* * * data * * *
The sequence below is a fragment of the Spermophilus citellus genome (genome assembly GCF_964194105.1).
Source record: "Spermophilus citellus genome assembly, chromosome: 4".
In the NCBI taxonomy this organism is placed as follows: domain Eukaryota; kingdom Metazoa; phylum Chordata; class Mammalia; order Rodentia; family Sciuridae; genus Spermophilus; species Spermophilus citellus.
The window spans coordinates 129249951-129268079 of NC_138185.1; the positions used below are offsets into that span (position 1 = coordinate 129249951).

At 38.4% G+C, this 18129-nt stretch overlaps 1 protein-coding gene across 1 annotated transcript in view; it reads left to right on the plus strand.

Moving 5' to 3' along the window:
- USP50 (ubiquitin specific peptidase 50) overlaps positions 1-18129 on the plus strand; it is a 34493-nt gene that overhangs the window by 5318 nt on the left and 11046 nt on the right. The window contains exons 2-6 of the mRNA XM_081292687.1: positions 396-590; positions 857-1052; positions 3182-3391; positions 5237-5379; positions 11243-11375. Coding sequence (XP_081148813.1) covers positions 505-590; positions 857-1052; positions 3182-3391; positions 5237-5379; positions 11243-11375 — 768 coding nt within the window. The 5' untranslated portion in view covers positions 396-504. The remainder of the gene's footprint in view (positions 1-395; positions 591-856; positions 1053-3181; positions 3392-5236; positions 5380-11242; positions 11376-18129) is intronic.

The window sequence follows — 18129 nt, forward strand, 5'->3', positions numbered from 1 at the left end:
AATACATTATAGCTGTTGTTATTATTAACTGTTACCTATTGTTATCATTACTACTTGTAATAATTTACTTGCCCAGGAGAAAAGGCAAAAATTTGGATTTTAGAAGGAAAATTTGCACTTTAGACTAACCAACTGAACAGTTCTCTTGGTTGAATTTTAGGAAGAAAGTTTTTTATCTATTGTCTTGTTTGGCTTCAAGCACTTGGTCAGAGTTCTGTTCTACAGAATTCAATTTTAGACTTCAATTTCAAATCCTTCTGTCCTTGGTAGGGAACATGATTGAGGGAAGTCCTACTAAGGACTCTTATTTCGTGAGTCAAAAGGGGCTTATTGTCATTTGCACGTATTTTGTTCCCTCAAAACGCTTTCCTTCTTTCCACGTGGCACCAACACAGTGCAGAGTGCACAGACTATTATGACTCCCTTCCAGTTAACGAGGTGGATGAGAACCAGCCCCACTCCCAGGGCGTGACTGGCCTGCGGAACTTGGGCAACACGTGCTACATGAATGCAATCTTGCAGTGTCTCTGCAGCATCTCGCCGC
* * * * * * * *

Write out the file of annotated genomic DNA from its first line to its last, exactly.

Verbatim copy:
The sequence below is a fragment of the Spermophilus citellus genome (genome assembly GCF_964194105.1).
Source record: "Spermophilus citellus genome assembly, chromosome: 4".
In the NCBI taxonomy this organism is placed as follows: domain Eukaryota; kingdom Metazoa; phylum Chordata; class Mammalia; order Rodentia; family Sciuridae; genus Spermophilus; species Spermophilus citellus.
The window spans coordinates 129249951-129268079 of NC_138185.1; the positions used below are offsets into that span (position 1 = coordinate 129249951).

At 38.4% G+C, this 18129-nt stretch overlaps 1 protein-coding gene across 1 annotated transcript in view; it reads left to right on the plus strand.

Moving 5' to 3' along the window:
- USP50 (ubiquitin specific peptidase 50) overlaps positions 1-18129 on the plus strand; it is a 34493-nt gene that overhangs the window by 5318 nt on the left and 11046 nt on the right. The window contains exons 2-6 of the mRNA XM_081292687.1: positions 396-590; positions 857-1052; positions 3182-3391; positions 5237-5379; positions 11243-11375. Coding sequence (XP_081148813.1) covers positions 505-590; positions 857-1052; positions 3182-3391; positions 5237-5379; positions 11243-11375 — 768 coding nt within the window. The 5' untranslated portion in view covers positions 396-504. The remainder of the gene's footprint in view (positions 1-395; positions 591-856; positions 1053-3181; positions 3392-5236; positions 5380-11242; positions 11376-18129) is intronic.

The window sequence follows — 18129 nt, forward strand, 5'->3', positions numbered from 1 at the left end:
AATACATTATAGCTGTTGTTATTATTAACTGTTACCTATTGTTATCATTACTACTTGTAATAATTTACTTGCCCAGGAGAAAAGGCAAAAATTTGGATTTTAGAAGGAAAATTTGCACTTTAGACTAACCAACTGAACAGTTCTCTTGGTTGAATTTTAGGAAGAAAGTTTTTTATCTATTGTCTTGTTTGGCTTCAAGCACTTGGTCAGAGTTCTGTTCTACAGAATTCAATTTTAGACTTCAATTTCAAATCCTTCTGTCCTTGGTAGGGAACATGATTGAGGGAAGTCCTACTAAGGACTCTTATTTCGTGAGTCAAAAGGGGCTTATTGTCATTTGCACGTATTTTGTTCCCTCAAAACGCTTTCCTTCTTTCCACGTGGCACCAACACAGTGCAGAGTGCACAGACTATTATGACTCCCTTCCAGTTAACGAGGTGGATGAGAACCAGCCCCACTCCCAGGGCGTGACTGGCCTGCGGAACTTGGGCAACACGTGCTACATGAATGCAATCTTGCAGTGTCTCTGCAGCATCTCGCCGC